Do Clams Bite?
Chapter 11: On the Techniques and Equipment Necessary for Clamming
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DIGRESSION on the techniques and equipment necessary for clamming.
The getting of clams is an ancient undertaking that varies somewhat from
place to place and species to species. Of all, the most romantic,
the most emblematic of mankind’s relationship with the sea, the most persistently
attractive mythologically, is the hunting and gathering of the elusive
quahog. In Babbington when I was a boy, the methods varied primarily
according to the aims of the clammer.
The professional, the clammy, took to the bay in a broad-beamed clamboat. Some of the newer ones had been built in basements or back yards specifically for motorized clamming. They were, as a group, homely and unpretentious craft, roughly rectangular, rising slightly at the bow. Placed near the stern was a small cabin, just large enough to allow the clammy to get out of the sun or the rain for a while, to eat his lunch and drink his beer. Others were converted sailing craft, relics of the days when men were men and clamboats had no motors. These broad-beamed, shallow-draft boats had had their masts and centerboards removed, and now had engines. A few clamboats of both types had engines that were specifically designed for marine use, but most had marine conversions of engines from worn-out cars. Typically, the engine would simply be dropped into the hull, transmission and all. The exhaust was routed upward through a straight stack alongside the cabin, and a galvanized bucket, the same bucket that was used for washing down the deck at the end of the day, was inverted on this stack when the boat was idle, to keep rainwater out. The driveshaft went to a prop, and only first gear and reverse were used. The radiator was eliminated, and bay water was circulated through the block for cooling. Since all clamboats leak, the savvy clammy also made a provision for drawing bilge water through the block and emptying it into the bay, so that the engine bailed the boat while it cooled itself. A simple hand valve switched between bay water and bilge water. I have known many clamboats, and owned a couple, in which this valve was left permanently in the bailing position.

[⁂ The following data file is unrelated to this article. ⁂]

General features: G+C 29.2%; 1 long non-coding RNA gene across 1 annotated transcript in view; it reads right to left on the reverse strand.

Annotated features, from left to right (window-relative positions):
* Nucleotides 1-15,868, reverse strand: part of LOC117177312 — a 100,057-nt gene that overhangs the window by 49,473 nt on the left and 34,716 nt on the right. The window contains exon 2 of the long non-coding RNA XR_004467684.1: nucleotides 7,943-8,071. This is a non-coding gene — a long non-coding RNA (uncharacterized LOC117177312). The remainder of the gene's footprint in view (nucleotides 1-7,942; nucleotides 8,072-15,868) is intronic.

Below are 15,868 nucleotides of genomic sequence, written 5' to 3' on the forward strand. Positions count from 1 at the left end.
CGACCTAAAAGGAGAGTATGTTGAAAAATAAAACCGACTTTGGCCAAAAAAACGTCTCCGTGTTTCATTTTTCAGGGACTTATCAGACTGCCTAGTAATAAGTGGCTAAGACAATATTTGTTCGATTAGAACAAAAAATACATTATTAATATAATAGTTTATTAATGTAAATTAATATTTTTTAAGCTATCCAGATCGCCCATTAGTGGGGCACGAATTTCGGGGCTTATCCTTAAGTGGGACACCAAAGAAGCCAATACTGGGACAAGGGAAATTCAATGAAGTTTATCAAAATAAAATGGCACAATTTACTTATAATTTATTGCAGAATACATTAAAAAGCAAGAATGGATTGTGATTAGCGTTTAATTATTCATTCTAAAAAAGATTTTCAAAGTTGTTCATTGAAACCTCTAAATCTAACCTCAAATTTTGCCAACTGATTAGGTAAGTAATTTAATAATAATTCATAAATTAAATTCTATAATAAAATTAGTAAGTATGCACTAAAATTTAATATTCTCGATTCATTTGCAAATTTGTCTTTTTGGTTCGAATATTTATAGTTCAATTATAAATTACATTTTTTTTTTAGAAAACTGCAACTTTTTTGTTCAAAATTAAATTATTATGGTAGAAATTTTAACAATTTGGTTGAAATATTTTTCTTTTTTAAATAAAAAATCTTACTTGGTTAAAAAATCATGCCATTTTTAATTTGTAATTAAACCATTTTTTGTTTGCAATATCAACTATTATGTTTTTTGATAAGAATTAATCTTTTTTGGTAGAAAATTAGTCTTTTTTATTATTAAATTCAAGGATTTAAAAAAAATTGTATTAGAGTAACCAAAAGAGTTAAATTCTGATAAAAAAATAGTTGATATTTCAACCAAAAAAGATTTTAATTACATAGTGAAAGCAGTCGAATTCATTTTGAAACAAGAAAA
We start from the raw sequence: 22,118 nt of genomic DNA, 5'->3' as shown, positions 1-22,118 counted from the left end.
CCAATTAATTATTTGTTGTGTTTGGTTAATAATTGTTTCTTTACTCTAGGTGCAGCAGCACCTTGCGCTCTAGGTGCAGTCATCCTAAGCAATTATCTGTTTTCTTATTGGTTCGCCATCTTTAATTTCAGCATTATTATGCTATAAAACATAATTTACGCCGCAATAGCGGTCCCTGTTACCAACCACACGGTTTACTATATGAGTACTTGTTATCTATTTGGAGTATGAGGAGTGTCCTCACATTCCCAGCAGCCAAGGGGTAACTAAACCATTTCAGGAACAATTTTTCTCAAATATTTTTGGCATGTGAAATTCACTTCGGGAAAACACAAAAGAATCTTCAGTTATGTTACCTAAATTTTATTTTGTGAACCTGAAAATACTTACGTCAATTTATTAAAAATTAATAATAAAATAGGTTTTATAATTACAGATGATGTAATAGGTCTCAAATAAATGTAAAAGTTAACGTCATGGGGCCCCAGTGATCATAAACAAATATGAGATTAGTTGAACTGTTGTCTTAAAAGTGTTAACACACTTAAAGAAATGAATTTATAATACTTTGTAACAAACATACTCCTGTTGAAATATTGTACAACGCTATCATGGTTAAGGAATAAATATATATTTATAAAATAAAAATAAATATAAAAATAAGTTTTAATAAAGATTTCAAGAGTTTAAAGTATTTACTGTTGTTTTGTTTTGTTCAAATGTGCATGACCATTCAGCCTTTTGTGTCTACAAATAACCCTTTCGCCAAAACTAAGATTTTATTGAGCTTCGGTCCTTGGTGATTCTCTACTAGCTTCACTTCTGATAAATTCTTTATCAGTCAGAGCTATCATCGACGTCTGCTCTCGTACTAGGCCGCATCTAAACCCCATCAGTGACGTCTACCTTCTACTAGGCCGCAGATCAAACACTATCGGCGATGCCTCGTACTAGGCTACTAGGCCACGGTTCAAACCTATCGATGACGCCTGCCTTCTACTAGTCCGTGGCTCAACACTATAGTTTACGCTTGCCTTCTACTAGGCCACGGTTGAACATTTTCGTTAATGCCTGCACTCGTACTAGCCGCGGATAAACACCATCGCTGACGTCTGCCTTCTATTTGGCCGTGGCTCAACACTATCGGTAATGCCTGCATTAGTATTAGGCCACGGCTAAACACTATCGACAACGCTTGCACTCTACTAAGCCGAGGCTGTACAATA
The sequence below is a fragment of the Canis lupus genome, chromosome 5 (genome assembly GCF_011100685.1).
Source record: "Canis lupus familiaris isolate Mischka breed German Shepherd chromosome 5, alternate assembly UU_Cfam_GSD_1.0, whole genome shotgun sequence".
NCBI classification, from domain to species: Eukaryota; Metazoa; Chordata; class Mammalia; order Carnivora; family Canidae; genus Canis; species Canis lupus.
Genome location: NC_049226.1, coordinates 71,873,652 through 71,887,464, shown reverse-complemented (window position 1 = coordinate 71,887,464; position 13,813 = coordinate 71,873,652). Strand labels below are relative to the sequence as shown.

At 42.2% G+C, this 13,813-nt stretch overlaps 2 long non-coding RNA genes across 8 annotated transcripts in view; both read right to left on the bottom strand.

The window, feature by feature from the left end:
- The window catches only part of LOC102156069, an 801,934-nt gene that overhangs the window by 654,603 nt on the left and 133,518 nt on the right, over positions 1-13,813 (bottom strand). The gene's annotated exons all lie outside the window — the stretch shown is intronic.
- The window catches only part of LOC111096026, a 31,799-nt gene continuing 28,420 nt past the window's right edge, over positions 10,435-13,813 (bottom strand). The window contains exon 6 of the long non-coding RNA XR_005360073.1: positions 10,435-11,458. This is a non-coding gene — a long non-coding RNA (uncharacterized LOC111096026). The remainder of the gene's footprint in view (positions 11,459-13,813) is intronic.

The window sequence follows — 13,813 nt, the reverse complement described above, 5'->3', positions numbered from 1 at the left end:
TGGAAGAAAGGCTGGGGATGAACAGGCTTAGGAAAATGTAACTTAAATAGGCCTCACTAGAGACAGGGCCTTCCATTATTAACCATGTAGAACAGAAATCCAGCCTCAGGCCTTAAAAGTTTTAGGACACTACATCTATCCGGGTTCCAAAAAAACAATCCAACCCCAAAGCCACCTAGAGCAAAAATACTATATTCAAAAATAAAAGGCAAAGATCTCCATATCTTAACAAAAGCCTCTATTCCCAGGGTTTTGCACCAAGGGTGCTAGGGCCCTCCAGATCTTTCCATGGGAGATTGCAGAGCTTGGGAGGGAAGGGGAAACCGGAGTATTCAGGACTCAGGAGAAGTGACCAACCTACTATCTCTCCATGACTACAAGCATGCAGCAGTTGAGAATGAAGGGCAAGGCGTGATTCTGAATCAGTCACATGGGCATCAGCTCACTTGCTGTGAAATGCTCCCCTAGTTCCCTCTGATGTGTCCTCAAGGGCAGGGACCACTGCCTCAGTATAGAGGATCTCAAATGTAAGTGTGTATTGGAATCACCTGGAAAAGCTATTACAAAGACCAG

All clamboats had wide, unobstructed decks that ran all around the perimeter of the boat. The clammy would stand on this deck and lower a pair of tongs or, in the technical vocabulary of the profession, sticks, into the water. These sticks could be had in lengths ranging from eight to twelve feet or so. Their long wooden handles were pivoted near the bottom end. At the bottom of each stick was a sturdy wire basket, and at the very bottom of each basket was a row of sturdy metal fingers or teeth. The clammy worked the handles back and forth, raising and dropping the sticks, opening and closing the basket. Each bite scooped up some sand or muck, shell, weed, and, if the clammy had picked the right spot, clams. By shaking the closed baskets vertically, the clammy could wash out the sand and weeds before raising the closed sticks hand over hand, bringing up the catch and dumping it on the deck. The clammy would then take a step to the left, or right if that was his habit, and begin again, so that he would gradually work his way around the deck and, aided by the slow shifting of the boat in the wind and current, cover a broad section of the bottom pretty well by the time he returned to his starting point.